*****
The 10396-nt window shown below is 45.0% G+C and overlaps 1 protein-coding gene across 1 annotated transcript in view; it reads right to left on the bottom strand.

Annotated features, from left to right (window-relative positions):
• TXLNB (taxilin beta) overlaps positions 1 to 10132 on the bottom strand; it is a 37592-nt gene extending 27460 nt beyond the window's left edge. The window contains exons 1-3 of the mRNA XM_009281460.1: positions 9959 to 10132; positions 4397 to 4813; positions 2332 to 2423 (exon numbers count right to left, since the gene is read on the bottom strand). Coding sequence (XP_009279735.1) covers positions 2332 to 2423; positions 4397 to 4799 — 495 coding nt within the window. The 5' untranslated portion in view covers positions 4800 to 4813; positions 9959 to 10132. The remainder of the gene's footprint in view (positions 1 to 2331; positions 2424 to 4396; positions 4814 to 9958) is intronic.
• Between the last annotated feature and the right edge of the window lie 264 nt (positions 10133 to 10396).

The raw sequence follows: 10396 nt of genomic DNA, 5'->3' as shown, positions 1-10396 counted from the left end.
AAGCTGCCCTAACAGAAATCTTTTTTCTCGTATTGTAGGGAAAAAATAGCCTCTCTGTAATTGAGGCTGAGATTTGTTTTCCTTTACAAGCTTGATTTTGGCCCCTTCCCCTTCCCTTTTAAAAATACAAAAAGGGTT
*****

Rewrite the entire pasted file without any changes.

The 10396-nt window shown below is 45.0% G+C and overlaps 1 protein-coding gene across 1 annotated transcript in view; it reads right to left on the bottom strand.

Annotated features, from left to right (window-relative positions):
• TXLNB (taxilin beta) overlaps positions 1 to 10132 on the bottom strand; it is a 37592-nt gene extending 27460 nt beyond the window's left edge. The window contains exons 1-3 of the mRNA XM_009281460.1: positions 9959 to 10132; positions 4397 to 4813; positions 2332 to 2423 (exon numbers count right to left, since the gene is read on the bottom strand). Coding sequence (XP_009279735.1) covers positions 2332 to 2423; positions 4397 to 4799 — 495 coding nt within the window. The 5' untranslated portion in view covers positions 4800 to 4813; positions 9959 to 10132. The remainder of the gene's footprint in view (positions 1 to 2331; positions 2424 to 4396; positions 4814 to 9958) is intronic.
• Between the last annotated feature and the right edge of the window lie 264 nt (positions 10133 to 10396).

The raw sequence follows: 10396 nt of genomic DNA, 5'->3' as shown, positions 1-10396 counted from the left end.
AAGCTGCCCTAACAGAAATCTTTTTTCTCGTATTGTAGGGAAAAAATAGCCTCTCTGTAATTGAGGCTGAGATTTGTTTTCCTTTACAAGCTTGATTTTGGCCCCTTCCCCTTCCCTTTTAAAAATACAAAAAGGGTT